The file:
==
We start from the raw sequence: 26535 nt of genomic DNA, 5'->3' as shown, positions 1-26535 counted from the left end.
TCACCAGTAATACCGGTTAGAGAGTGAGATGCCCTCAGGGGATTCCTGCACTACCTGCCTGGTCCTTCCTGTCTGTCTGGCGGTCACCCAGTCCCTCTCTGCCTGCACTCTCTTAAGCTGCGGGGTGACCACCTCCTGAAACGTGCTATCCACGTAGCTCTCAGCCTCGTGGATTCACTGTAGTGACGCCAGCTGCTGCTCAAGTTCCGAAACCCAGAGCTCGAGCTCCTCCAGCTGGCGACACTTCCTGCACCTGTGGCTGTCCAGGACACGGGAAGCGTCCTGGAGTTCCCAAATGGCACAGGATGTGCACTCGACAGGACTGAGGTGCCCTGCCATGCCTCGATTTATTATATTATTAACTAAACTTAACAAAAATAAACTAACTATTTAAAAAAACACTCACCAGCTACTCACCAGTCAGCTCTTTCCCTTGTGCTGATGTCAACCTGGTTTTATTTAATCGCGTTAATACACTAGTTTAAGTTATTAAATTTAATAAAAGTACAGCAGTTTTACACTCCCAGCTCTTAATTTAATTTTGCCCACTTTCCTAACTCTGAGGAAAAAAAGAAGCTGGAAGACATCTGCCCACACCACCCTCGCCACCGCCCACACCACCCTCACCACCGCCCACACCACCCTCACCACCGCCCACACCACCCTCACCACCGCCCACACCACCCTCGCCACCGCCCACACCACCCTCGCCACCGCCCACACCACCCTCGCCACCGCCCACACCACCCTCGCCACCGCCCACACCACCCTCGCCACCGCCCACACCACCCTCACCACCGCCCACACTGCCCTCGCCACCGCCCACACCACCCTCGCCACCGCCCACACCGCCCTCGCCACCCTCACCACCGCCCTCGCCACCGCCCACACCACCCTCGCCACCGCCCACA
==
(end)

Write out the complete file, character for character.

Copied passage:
We start from the raw sequence: 26535 nt of genomic DNA, 5'->3' as shown, positions 1-26535 counted from the left end.
TCACCAGTAATACCGGTTAGAGAGTGAGATGCCCTCAGGGGATTCCTGCACTACCTGCCTGGTCCTTCCTGTCTGTCTGGCGGTCACCCAGTCCCTCTCTGCCTGCACTCTCTTAAGCTGCGGGGTGACCACCTCCTGAAACGTGCTATCCACGTAGCTCTCAGCCTCGTGGATTCACTGTAGTGACGCCAGCTGCTGCTCAAGTTCCGAAACCCAGAGCTCGAGCTCCTCCAGCTGGCGACACTTCCTGCACCTGTGGCTGTCCAGGACACGGGAAGCGTCCTGGAGTTCCCAAATGGCACAGGATGTGCACTCGACAGGACTGAGGTGCCCTGCCATGCCTCGATTTATTATATTATTAACTAAACTTAACAAAAATAAACTAACTATTTAAAAAAACACTCACCAGCTACTCACCAGTCAGCTCTTTCCCTTGTGCTGATGTCAACCTGGTTTTATTTAATCGCGTTAATACACTAGTTTAAGTTATTAAATTTAATAAAAGTACAGCAGTTTTACACTCCCAGCTCTTAATTTAATTTTGCCCACTTTCCTAACTCTGAGGAAAAAAAGAAGCTGGAAGACATCTGCCCACACCACCCTCGCCACCGCCCACACCACCCTCACCACCGCCCACACCACCCTCACCACCGCCCACACCACCCTCACCACCGCCCACACCACCCTCGCCACCGCCCACACCACCCTCGCCACCGCCCACACCACCCTCGCCACCGCCCACACCACCCTCGCCACCGCCCACACCACCCTCGCCACCGCCCACACCACCCTCACCACCGCCCACACTGCCCTCGCCACCGCCCACACCACCCTCGCCACCGCCCACACCGCCCTCGCCACCCTCACCACCGCCCTCGCCACCGCCCACACCACCCTCGCCACCGCCCACA